This item was reviewed in:
New York Times Full Text Review, January 2009
New York Times Book Review, January 2010
To find out how to look for other reviews, please see our guides to finding book reviews in the Sciences or Social Sciences and Humanities.
Summaries
Main Description
From the celebrated author of Things Fall Apart comes a new collection of autobiographical essays-his first new book in more than twenty years. Chinua Achebe’s characteristically eloquent and nuanced voice is everywhere present in these seventeen beautifully written pieces. From a vivid portrait of growing up in colonial Nigeria to considerations on the African-American Diaspora, from a glimpse into his extraordinary family life and his thoughts on the potent symbolism of President Obama’s elections-this charmingly personal, intellectually disciplined, and steadfastly wise collection is an indispensable addition to the remarkable Achebe oeuvre.
Main Description
From the celebrated author of Things Fall Apartcomes a new collection of autobiographical essays-his first new book in more than twenty years. Chinua Achebe's characteristically eloquent and nuanced voice is everywhere present in these seventeen beautifully written pieces. From a vivid portrait of growing up in colonial Nigeria to considerations on the African-American Diaspora, from a glimpse into his extraordinary family life and his thoughts on the potent symbolism of President Obama's elections-this charmingly personal, intellectually disciplined, and steadfastly wise collection is an indispensable addition to the remarkable Achebe oeuvre.
Main Description
From the celebrated author ofThings Fall Apartcomes a new collection of autobiographical essays-his first new book in more than twenty years. Chinua Achebe's characteristically eloquent and nuanced voice is everywhere present in these seventeen beautifully written pieces. From a vivid portrait of growing up in colonial Nigeria to considerations on the African-American Diaspora, from a glimpse into his extraordinary family life and his thoughts on the potent symbolism of President Obama's elections-this charmingly personal, intellectually disciplined, and steadfastly wise collection is an indispensable addition to the remarkable Achebe oeuvre.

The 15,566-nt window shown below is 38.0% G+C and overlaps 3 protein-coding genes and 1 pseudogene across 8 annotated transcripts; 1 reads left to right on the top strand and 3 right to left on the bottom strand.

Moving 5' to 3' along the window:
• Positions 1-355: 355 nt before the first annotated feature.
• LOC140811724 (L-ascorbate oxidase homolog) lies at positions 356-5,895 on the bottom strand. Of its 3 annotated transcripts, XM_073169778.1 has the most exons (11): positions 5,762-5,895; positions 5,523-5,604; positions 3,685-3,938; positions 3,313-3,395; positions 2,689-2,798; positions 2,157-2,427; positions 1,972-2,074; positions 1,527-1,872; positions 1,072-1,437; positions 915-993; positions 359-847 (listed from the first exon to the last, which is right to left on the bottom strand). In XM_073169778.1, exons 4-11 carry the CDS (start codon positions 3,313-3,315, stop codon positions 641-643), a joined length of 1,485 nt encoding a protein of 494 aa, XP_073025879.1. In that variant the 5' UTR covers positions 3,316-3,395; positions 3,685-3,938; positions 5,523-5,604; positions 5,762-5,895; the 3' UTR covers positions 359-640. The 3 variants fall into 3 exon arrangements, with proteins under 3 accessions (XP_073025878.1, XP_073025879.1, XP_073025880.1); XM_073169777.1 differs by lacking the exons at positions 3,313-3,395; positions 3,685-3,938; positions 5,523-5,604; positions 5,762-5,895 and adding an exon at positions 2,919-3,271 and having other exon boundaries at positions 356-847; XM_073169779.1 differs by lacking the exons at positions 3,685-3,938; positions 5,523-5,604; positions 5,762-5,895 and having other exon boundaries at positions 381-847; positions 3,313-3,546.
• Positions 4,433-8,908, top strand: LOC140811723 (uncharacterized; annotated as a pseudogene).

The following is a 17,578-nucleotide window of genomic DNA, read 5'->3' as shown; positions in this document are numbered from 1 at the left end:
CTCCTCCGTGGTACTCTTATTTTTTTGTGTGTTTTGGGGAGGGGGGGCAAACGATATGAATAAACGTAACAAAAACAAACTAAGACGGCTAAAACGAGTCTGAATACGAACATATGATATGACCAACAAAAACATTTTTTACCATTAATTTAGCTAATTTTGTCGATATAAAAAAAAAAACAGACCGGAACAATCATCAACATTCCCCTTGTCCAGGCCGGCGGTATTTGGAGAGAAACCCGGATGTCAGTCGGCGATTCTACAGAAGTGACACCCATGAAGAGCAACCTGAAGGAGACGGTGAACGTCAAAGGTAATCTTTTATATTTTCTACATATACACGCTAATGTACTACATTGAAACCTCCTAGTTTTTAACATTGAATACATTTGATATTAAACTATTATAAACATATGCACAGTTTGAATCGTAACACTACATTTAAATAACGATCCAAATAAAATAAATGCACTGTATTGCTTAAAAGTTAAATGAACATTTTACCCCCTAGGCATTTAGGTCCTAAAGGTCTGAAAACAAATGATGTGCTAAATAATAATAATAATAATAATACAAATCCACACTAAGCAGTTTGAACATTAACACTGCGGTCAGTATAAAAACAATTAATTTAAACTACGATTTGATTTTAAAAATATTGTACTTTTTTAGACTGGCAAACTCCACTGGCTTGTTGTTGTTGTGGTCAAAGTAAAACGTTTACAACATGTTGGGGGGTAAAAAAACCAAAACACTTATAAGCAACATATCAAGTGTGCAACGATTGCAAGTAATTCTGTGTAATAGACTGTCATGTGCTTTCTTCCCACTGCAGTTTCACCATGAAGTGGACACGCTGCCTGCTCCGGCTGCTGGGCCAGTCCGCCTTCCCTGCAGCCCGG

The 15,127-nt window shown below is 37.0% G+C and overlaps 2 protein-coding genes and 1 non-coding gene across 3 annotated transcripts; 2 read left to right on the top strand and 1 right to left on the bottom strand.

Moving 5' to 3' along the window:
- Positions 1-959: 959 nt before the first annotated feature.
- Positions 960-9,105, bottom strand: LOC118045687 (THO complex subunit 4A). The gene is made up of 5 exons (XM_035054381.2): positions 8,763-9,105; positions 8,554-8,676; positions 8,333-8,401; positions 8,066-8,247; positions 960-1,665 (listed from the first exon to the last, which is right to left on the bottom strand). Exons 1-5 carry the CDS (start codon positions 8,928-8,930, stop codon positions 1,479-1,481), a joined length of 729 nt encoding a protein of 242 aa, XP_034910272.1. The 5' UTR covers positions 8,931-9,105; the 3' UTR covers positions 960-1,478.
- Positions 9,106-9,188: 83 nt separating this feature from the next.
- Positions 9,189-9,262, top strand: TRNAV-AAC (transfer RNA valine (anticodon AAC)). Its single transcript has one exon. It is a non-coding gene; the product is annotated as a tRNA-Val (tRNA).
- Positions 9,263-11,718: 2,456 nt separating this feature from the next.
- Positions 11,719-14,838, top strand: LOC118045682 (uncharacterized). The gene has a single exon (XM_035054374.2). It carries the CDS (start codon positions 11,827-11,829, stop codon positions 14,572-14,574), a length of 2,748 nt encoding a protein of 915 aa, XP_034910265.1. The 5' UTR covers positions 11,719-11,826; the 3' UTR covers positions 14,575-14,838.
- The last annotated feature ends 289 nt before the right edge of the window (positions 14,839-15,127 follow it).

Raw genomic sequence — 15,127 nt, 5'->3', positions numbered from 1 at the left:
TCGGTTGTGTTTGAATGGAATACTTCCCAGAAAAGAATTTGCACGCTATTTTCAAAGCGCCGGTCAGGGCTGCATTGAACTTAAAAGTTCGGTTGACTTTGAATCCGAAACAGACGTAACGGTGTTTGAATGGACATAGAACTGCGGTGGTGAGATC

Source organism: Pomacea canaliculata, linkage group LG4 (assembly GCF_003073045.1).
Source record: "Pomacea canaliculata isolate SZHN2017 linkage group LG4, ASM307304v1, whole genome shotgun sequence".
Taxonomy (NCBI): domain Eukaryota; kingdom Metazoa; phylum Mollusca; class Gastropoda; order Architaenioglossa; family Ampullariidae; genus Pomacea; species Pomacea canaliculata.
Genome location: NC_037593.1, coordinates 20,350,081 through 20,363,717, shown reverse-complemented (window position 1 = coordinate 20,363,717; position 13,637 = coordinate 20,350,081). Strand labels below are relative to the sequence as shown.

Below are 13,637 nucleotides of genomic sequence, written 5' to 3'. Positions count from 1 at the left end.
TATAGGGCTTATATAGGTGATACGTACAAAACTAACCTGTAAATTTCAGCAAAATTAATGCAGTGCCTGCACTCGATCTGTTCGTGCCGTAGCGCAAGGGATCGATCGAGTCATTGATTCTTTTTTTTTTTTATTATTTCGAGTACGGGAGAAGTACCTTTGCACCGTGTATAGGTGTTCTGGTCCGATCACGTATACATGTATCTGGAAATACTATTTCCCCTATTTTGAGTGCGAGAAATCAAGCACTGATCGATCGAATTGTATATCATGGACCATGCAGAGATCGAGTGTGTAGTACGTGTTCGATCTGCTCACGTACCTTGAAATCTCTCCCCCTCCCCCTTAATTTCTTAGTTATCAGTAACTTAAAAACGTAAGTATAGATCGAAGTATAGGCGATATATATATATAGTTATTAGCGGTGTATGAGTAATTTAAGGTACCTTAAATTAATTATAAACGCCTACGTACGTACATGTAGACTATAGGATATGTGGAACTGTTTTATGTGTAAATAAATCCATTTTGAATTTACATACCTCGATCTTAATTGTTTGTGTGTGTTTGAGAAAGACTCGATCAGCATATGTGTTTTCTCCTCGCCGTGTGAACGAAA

Main Description
From the celebrated author of Things Fall Apart and winner of the Man Booker International Prize, comes a new collection of autobiographical essays-- his first new book in more than twenty years. Chinua Achebe's characteristically measured and nuanced voice is everywhere present in these seventeen beautifully written pieces. In a preface, he discusses his historic visit to his Nigerian homeland on the occasion of the fiftieth anniversary of the publication of Things Fall Apart, the story of his tragic car accident nearly twenty years ago, and the potent symbolism of President Obama's election. In "The Education of a British-Protected Child," Achebe gives us a vivid portrait of growing up in colonial Nigeria and inhabiting its "middle ground", recalling both his happy memories of reading novels in secondary school and the harsher truths of colonial rule. In "Spelling Our Proper Name", Achebe considers the African-American diaspora, meeting and reading Langston Hughes and James Baldwin, and learning what it means not to know "from whence he came." The complex politics and history of Africa figure in "What Is Nigeria to Me?", "Africa's Tarnished Name", and "Politics and Politicians of Language in African Literature."-- And Achebe's extraordinary family life, comes into view in "My Dad and Me" and "My Daughters", where we observe the effect of Christian missionaries on his father and witness the culture shock of raising "brown" children in America. Charmingly personal, intellectually disciplined, and steadfastly wise, The Education of a British-Protected Child is an indispensable addition to the remarkable Achebe oeuvre.